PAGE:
Gilbert Forrest Bagnani (1900-1985) was a professor of ancient history. He was born in Rome to General Ugo Bagnani and Florence Dewar. He served as a Second Lieutenant of artillery towards the end of World War I. After the War he returned to the University of Rome where he received his doctorate. Instead of entering law as he had planned, he turned to the Italian School of Archaeology in Athens to study antiquities. In 1929 Gilbert married Mary Augusta Stewart Houston (1903-1996) of Toronto, daughter of Stewart Houston (editor of "The Financial Post") and Augusta Robinson (daughter of John Beverley Robinson, Lieutenant-Governor of Ontario, and granddaughter of Sir John Beverley Robinson, Chief Justice and Attorney-General of Upper Canada). Gilbert and Stewart had an apartment in Rome and for seven seasons worked, in the Sahara Desert, with the Royal Archaeological Mission to Egypt. In 1937 they fled fascist Italy and purchased a 200 acre farm and house built around 1845 near Port Hope, Ontario and named it "Vogrie". In 1945 Gilbert was invited to teach ancient history at the University of Toronto and in 1958 became a Professor. He retired from the University of Toronto in 1965. The Bagnanis returned to "Vogrie". In the same year, Gilbert was asked to accept a term-appointment at Trent University. He was honoured with a LL.D. by Trent in 1971 and he continued to teach as a Professor of Ancient History until 1975.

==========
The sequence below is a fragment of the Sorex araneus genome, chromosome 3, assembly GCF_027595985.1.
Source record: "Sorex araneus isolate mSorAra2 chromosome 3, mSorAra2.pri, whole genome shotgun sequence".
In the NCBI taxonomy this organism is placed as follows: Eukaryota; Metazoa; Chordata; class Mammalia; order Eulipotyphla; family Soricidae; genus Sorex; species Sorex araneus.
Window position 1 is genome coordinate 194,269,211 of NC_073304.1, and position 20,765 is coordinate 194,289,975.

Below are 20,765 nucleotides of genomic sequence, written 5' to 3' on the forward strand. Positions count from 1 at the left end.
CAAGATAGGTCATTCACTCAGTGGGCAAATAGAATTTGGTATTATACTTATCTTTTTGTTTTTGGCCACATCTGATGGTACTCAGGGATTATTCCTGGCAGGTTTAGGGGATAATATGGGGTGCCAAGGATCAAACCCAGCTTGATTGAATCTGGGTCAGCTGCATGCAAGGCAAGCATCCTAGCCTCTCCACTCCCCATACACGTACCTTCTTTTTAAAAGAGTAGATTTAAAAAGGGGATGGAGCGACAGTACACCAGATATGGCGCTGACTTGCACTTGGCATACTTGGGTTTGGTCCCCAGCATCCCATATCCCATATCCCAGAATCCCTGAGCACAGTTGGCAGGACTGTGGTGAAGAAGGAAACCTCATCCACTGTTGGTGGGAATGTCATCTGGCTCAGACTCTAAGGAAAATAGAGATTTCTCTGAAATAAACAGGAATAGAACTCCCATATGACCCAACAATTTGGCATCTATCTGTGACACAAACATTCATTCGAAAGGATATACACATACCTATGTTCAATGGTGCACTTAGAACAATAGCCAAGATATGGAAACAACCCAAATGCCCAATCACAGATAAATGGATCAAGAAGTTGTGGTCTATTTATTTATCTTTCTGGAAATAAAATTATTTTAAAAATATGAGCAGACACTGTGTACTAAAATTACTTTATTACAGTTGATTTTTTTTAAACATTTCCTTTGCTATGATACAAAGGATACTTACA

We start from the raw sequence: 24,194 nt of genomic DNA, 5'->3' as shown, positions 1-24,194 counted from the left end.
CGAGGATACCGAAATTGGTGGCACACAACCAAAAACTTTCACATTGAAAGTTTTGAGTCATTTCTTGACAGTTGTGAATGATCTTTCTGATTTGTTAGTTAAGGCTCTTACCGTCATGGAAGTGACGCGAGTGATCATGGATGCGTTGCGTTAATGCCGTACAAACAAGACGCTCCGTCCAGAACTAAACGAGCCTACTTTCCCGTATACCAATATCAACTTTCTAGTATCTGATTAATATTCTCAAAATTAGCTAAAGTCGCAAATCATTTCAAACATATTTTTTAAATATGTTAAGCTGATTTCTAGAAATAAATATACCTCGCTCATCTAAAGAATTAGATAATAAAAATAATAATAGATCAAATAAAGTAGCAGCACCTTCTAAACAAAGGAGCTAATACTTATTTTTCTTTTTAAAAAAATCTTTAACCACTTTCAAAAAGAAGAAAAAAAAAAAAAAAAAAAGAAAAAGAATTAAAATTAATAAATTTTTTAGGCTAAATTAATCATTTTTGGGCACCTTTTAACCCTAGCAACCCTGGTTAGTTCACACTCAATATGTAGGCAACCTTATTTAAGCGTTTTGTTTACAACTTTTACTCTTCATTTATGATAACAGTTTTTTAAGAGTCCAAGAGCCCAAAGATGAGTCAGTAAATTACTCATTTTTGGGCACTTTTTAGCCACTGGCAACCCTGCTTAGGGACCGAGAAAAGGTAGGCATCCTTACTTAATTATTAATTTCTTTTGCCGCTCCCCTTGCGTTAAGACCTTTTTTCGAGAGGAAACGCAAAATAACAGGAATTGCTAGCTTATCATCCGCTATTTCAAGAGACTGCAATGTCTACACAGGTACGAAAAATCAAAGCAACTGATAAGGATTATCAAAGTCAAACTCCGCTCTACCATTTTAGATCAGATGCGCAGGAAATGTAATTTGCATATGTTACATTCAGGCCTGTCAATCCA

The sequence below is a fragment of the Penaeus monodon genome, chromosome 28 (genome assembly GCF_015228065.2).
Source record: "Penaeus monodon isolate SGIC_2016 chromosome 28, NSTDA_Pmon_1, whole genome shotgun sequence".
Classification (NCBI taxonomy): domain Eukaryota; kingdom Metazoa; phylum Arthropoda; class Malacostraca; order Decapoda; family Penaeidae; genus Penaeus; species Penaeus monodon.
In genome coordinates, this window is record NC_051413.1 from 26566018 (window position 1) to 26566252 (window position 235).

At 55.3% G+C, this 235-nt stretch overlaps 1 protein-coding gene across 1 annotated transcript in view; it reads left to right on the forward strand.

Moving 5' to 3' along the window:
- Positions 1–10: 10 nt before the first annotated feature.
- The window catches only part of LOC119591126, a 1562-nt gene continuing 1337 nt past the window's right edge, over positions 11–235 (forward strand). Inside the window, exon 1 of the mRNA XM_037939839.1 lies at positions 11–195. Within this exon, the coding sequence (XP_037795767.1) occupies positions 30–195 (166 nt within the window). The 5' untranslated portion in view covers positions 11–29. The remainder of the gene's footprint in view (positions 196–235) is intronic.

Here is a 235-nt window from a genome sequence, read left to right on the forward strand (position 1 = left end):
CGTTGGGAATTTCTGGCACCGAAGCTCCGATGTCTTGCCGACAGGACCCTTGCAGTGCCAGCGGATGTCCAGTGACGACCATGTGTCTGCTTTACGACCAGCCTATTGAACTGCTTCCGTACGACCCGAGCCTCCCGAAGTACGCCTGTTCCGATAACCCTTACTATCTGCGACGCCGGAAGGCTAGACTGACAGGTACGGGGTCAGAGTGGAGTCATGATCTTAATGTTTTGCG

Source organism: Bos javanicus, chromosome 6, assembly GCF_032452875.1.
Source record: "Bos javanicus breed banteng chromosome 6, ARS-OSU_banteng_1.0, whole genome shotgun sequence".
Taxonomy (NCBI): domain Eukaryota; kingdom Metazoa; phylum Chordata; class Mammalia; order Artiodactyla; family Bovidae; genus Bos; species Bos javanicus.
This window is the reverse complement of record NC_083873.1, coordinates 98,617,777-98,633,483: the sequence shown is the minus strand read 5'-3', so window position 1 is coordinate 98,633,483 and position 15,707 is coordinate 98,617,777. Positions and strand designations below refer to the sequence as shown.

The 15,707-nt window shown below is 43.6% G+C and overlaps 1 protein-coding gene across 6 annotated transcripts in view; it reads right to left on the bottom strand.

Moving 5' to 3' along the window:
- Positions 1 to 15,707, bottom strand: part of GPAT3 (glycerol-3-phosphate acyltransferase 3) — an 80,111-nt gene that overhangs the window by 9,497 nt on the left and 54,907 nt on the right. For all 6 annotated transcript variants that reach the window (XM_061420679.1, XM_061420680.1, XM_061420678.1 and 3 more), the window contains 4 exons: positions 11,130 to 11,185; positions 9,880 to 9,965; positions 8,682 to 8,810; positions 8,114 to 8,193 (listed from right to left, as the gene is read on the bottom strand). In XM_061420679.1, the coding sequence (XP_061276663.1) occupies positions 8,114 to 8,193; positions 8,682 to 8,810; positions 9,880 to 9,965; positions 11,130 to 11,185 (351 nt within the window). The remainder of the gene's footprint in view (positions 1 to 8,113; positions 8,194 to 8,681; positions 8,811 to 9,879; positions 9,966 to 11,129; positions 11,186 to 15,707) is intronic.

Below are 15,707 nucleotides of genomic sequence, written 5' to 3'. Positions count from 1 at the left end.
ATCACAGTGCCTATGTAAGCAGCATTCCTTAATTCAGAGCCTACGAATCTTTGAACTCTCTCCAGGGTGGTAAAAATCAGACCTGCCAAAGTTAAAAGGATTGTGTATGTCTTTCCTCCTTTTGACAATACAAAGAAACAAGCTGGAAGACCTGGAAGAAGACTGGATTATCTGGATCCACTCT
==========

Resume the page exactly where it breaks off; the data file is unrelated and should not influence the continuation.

Vale, Florence

  • AGOAC0043
  • Pessoa
  • 1909-2003